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Composting Toilet System Poses No Threat

January 31, 2017

Dear Editor,

Thank you for covering the exciting news about the City of Santa Monica's plans to build a living building ("Council Rejects Appeal of $75 Million Santa Monica City Hall Annex," January 26, 2017).

In this era of fake news and alternative facts (hoping it will be short-lived), I am compelled to write and set the record straight on Mr. Garden's false accusations about the composting toilets in Seattle's Bullitt Center.

I work at the UW Center for Integrated Design (we are tenants in the building) and in partnership with The Bullitt Foundation lead hundreds of educational tours to thousands of visitors, annually.

The composting toilet system has never been a health and safety threat (period). Since we opened our doors almost four years ago, the black water system at the Bullitt Center has never been a "public health threat" nor have we "struggled to handle the human waste properly."

The human biosolids from our composters are turned into GroCo, a field ready compost made by Seattle Sawdust and Supply. For more details visit and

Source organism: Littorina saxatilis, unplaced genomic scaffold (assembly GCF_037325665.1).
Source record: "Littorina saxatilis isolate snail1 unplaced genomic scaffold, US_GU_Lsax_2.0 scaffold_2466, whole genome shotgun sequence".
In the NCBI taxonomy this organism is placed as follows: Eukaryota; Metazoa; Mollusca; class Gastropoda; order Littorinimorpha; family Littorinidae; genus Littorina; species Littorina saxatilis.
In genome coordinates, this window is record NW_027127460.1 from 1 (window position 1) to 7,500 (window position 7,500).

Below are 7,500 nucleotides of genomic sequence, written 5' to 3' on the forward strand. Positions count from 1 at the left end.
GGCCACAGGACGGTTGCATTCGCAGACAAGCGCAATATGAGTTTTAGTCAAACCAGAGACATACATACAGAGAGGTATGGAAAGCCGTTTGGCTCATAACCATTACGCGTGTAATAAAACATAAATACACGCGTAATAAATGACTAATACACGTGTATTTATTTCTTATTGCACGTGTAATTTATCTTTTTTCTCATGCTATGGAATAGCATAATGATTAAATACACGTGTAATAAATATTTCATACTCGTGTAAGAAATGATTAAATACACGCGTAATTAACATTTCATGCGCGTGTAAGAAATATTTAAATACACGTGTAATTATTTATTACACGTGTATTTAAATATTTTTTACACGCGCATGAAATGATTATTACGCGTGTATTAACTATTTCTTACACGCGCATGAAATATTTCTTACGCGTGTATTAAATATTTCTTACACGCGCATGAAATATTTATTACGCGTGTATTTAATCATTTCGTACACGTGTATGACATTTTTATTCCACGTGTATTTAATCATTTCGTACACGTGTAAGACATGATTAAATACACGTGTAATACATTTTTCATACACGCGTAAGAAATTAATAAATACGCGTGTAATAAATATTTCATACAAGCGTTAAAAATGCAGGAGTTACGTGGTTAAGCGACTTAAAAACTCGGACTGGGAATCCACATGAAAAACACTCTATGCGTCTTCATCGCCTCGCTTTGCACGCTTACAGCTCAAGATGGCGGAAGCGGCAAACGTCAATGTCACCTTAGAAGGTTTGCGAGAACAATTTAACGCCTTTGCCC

Leachate, a biproduct of the compost system is taken off site and treated at King County's waste treatment facility in Carnation, WA. After it is biologically treated and zapped with UV light, the liquid is classified as "reclaimed water" and released into the Chinook Bend, a constructed wetlands on site. Responsible and sustainable! (for more information click here.)

I'm hoping to set the record straight by sharing the facts. And thanks again for your reporting.


Deborah Sigler
Program Coordinator Discovery Commons
UW-Center for Integrated Design
University of Washington Integrated Design Lab
Seattle, WA

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